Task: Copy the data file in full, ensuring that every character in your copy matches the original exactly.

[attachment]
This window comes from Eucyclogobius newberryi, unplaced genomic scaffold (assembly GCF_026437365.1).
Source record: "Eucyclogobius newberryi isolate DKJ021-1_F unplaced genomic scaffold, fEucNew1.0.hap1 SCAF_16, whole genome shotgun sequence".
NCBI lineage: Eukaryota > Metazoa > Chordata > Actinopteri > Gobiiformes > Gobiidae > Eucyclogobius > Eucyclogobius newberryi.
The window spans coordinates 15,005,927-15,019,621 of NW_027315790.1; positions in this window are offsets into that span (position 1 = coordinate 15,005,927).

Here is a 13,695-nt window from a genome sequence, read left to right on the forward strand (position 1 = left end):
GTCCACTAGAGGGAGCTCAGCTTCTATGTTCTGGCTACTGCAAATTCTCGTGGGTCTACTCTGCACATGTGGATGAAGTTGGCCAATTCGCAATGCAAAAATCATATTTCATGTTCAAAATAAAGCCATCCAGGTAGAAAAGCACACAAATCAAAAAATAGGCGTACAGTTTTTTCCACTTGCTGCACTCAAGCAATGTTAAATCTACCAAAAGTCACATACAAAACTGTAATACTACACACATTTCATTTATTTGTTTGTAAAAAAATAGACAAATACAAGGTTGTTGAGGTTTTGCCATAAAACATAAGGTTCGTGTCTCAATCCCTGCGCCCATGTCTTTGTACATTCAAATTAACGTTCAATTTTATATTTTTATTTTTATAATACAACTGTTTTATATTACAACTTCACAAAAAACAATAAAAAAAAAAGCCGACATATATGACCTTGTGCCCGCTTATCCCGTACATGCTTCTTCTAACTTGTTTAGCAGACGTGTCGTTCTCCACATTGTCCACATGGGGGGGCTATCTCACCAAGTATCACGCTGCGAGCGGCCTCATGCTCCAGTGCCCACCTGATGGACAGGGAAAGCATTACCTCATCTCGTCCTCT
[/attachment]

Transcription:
This window comes from Eucyclogobius newberryi, unplaced genomic scaffold (assembly GCF_026437365.1).
Source record: "Eucyclogobius newberryi isolate DKJ021-1_F unplaced genomic scaffold, fEucNew1.0.hap1 SCAF_16, whole genome shotgun sequence".
NCBI lineage: Eukaryota > Metazoa > Chordata > Actinopteri > Gobiiformes > Gobiidae > Eucyclogobius > Eucyclogobius newberryi.
The window spans coordinates 15,005,927-15,019,621 of NW_027315790.1; positions in this window are offsets into that span (position 1 = coordinate 15,005,927).

Here is a 13,695-nt window from a genome sequence, read left to right on the forward strand (position 1 = left end):
GTCCACTAGAGGGAGCTCAGCTTCTATGTTCTGGCTACTGCAAATTCTCGTGGGTCTACTCTGCACATGTGGATGAAGTTGGCCAATTCGCAATGCAAAAATCATATTTCATGTTCAAAATAAAGCCATCCAGGTAGAAAAGCACACAAATCAAAAAATAGGCGTACAGTTTTTTCCACTTGCTGCACTCAAGCAATGTTAAATCTACCAAAAGTCACATACAAAACTGTAATACTACACACATTTCATTTATTTGTTTGTAAAAAAATAGACAAATACAAGGTTGTTGAGGTTTTGCCATAAAACATAAGGTTCGTGTCTCAATCCCTGCGCCCATGTCTTTGTACATTCAAATTAACGTTCAATTTTATATTTTTATTTTTATAATACAACTGTTTTATATTACAACTTCACAAAAAACAATAAAAAAAAAAGCCGACATATATGACCTTGTGCCCGCTTATCCCGTACATGCTTCTTCTAACTTGTTTAGCAGACGTGTCGTTCTCCACATTGTCCACATGGGGGGGCTATCTCACCAAGTATCACGCTGCGAGCGGCCTCATGCTCCAGTGCCCACCTGATGGACAGGGAAAGCATTACCTCATCTCGTCCTCT